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Bathurst 12 Hour Explained: Qualifying

Bathurst 12 Hour Explained: Qualifying

It might be an around-the-clock enduro but the race has only been won from lower than seventh on the grid on one single occasion in 19 previous editions.

Couple that with the fact that the pole position winner claims the coveted Allan Simonsen Pole Award – named after the late, great Dane who was one of the quickest ever around Mount Panorama in GT machinery – it makes the Saturday of Australia’s International Enduro a compelling proposition.

The pathway to pole changes this year with three distinct sessions required to set the grid – and multiple drivers in each car required to contribute towards making the Shootout, let alone claiming top spot.

It’s a continuation of the format implemented last year which saw the Pro and Amateur driver in each car required to contribute to the cars qualifying performance.

It adds to the team nature of endurance racing and makes the ‘Am’ drivers vitally important in each entry that includes them.

The initial phase of Qualifying will be split into two parts.

Part one will be for all competitors except the cars in the Professional class, and will run for 25 minutes.

Part two will be open for all cars and runs for 40 minutes.

The challenge comes with the fact that two drivers are required to set the qualifying time for each car, regardless of class.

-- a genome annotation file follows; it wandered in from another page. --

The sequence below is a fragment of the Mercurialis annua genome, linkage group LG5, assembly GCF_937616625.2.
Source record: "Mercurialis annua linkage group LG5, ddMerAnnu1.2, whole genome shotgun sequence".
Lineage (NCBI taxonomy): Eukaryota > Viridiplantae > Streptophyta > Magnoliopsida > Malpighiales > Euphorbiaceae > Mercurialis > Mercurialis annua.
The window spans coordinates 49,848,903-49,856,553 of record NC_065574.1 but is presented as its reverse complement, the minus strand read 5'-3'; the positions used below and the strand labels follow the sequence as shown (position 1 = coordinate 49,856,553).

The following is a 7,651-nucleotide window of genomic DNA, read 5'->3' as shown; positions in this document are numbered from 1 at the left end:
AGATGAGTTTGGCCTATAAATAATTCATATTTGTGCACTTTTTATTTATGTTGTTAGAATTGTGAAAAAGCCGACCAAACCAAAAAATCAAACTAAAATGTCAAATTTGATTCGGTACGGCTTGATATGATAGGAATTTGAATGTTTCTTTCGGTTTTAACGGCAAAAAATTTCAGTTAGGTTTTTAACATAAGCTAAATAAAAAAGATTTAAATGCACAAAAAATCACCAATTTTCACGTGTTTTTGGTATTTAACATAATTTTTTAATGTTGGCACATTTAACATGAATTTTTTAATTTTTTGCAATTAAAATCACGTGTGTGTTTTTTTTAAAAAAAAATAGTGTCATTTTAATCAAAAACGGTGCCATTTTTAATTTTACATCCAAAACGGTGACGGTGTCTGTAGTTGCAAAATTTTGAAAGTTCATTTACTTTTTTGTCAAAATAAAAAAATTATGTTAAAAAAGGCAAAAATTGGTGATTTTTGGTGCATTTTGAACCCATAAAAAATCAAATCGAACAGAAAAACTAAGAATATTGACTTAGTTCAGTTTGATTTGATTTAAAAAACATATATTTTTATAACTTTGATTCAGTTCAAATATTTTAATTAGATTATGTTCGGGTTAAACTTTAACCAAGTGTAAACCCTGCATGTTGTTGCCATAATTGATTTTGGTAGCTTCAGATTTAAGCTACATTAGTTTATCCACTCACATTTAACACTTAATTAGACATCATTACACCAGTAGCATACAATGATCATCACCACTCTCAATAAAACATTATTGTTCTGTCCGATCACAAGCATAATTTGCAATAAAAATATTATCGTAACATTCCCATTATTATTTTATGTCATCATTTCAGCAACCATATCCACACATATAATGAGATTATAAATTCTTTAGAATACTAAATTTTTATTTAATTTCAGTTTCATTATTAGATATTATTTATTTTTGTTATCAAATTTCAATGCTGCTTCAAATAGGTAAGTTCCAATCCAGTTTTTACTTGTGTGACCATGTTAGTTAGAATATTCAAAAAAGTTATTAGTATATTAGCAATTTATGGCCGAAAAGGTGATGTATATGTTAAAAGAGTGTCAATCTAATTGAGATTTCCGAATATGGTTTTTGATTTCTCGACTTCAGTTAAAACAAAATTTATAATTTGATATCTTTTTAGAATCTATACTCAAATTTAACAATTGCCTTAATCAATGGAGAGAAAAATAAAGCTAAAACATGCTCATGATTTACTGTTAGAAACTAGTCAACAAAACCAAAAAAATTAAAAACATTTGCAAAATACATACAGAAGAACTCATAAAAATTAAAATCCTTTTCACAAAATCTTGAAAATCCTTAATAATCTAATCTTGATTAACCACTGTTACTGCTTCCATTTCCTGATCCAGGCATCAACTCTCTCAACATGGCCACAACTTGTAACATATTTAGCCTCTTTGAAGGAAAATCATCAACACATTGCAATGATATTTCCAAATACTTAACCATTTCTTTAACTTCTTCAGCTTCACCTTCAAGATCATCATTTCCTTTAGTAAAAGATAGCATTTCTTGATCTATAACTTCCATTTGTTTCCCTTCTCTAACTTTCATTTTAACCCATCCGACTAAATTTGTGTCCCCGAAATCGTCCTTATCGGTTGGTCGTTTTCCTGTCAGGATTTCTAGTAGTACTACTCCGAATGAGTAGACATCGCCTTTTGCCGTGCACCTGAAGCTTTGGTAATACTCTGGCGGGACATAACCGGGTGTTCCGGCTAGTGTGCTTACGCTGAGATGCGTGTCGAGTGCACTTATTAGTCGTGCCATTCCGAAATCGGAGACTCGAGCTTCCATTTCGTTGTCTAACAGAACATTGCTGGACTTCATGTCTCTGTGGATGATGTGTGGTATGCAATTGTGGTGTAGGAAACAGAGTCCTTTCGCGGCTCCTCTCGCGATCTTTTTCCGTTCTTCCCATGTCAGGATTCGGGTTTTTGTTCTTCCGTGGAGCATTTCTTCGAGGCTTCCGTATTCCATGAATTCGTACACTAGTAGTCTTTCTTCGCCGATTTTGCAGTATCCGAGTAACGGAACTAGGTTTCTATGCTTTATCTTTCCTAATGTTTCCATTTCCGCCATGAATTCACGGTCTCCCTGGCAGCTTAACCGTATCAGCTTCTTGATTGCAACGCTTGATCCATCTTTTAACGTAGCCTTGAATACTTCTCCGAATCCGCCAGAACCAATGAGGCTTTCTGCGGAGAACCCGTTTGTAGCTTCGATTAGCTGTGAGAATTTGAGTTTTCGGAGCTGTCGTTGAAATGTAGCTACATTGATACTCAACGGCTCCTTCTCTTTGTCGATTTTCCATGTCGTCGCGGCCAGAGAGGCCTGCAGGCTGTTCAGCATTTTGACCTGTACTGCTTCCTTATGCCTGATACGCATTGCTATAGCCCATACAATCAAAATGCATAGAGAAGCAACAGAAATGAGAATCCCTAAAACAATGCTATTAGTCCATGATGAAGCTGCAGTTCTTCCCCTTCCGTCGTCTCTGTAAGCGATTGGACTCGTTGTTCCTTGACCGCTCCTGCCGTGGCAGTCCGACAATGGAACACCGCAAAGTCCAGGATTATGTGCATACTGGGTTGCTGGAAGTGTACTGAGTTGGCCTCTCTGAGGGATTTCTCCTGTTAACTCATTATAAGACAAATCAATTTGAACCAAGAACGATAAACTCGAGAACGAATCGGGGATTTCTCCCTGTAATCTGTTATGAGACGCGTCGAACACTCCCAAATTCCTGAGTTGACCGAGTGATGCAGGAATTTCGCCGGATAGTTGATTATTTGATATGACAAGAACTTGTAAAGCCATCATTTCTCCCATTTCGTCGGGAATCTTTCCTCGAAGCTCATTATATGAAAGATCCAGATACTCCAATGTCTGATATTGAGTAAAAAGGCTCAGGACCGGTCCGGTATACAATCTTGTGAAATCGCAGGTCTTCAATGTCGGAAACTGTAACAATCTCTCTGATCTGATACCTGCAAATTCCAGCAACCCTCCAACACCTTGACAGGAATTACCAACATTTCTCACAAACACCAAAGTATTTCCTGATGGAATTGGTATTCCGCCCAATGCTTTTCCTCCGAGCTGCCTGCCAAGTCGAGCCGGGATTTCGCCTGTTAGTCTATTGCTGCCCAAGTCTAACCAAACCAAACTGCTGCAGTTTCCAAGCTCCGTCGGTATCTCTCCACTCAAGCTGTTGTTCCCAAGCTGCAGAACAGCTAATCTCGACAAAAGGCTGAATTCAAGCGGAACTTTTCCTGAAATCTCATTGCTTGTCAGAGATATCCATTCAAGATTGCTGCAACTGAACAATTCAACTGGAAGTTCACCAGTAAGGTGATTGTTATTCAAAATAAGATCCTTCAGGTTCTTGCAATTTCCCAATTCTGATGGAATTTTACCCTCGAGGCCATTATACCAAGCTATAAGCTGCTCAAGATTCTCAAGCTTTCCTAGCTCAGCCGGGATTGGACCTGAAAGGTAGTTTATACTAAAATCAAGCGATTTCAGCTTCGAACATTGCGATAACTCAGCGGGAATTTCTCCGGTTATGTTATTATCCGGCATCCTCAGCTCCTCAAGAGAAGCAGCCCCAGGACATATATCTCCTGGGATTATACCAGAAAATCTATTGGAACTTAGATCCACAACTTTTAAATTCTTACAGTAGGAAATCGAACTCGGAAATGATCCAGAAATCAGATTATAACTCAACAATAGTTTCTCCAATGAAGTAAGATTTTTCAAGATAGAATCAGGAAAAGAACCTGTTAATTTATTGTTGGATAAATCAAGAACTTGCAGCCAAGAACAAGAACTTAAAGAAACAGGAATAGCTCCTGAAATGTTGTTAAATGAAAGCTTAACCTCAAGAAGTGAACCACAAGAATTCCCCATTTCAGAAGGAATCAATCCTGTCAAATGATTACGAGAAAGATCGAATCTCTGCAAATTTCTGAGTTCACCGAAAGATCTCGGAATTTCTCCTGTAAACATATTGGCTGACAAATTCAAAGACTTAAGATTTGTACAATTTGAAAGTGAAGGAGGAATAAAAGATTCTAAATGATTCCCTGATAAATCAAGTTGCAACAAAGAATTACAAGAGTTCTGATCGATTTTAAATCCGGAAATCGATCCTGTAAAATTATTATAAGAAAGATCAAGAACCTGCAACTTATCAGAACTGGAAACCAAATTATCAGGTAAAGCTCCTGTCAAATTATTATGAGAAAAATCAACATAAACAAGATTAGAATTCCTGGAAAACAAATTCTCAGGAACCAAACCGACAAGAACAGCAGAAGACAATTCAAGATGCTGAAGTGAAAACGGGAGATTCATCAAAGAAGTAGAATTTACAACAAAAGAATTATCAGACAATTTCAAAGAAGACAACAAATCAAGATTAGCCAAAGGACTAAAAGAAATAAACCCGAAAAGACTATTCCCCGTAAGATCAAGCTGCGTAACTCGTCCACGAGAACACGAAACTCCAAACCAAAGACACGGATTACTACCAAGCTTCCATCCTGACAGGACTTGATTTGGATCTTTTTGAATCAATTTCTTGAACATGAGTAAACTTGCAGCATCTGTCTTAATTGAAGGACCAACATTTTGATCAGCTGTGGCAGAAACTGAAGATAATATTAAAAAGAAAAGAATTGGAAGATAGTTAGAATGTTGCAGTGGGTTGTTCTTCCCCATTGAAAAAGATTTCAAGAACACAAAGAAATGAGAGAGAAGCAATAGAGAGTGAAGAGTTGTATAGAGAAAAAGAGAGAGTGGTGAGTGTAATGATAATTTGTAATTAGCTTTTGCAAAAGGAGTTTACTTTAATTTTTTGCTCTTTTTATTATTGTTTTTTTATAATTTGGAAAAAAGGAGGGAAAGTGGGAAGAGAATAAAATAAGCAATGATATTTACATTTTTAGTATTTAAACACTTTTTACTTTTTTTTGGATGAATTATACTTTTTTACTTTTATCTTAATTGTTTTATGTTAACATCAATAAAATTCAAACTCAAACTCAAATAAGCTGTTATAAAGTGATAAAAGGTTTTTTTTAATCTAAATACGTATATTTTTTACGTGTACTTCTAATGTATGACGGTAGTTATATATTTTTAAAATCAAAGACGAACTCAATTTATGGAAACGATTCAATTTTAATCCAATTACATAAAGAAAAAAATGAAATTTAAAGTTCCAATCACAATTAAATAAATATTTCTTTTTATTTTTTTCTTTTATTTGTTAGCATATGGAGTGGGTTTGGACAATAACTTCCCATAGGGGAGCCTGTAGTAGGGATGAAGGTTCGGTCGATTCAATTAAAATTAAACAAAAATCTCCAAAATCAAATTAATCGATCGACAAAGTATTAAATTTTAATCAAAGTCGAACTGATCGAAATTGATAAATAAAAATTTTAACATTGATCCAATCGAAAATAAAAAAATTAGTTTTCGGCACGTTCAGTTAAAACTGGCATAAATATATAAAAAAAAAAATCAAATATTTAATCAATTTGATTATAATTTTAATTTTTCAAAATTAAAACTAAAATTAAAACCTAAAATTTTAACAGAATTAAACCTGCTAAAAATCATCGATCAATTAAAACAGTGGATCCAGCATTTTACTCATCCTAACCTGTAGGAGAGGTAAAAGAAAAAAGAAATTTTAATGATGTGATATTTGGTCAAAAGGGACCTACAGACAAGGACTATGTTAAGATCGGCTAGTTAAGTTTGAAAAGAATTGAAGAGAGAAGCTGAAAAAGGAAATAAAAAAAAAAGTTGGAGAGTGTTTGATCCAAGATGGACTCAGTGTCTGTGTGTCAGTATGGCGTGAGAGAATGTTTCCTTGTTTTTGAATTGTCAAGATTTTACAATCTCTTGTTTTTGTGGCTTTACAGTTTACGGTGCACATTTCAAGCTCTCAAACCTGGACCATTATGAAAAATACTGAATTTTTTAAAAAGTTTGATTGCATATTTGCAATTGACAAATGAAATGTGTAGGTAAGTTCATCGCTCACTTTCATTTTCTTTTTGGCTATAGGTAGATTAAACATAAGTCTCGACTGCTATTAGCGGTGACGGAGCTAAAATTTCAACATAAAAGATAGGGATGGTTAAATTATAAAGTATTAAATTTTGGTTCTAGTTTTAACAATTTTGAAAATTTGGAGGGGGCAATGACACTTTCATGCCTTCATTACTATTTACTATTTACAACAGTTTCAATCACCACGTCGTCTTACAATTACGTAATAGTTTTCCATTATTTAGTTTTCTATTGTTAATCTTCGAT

Much like last year, Pro-Am, Silver and Invitational class entries will have their qualifying time determined by an aggregate (read: Combined) time created by taking the quickest lap from two drivers in each car. Those lap times will be combined to set their qualifying time.

Lets say the #777 Audi has Yasser Shahin pump out a 2m05s lap in Qualifying Part 1 and Chris Mies a typically quick 2m02s lap in Part 2: Their qualifying time would be 4m07 seconds.

For the Pro combinations things are different: Two drivers must set a lap time in the 40-minute Qualifying part two. Those lap times will be put together to set their combined qualifying time.

Take the #888 car as an example: Shane van Gisbergen runs first and punches out a 2m01.5s flyer early in Qualifying Part 2.

Maxi Goetz then jumps in, chucks new Pirelli’s at their Mercedes-AMG for the second half of the session and manages to match SVG’s time, meaning their qualifying time is a combined 4m03.0s.

So once all that is complete, we’ll have the makings of a grid. Positions 11 back will be locked in, while the top-10 progress to the Pirelli Shootout.

That separate session retains the format introduced at short notice last year, with a pair of 15-minute dashes.

The bottom half of the top-10 from qualifying run first, with the quickest five running last.

In that, we return to the more recognised Bathurst qualifying format: one driver, needing one perfect lap to grab the top spot.

The quickest driver and his or her team then lifts the Allan Simonsen Pole Award and has the best possible vantage point for the always-hectic run into Turn 1 in the pre-dawn darkness at 5:45am on Sunday morning.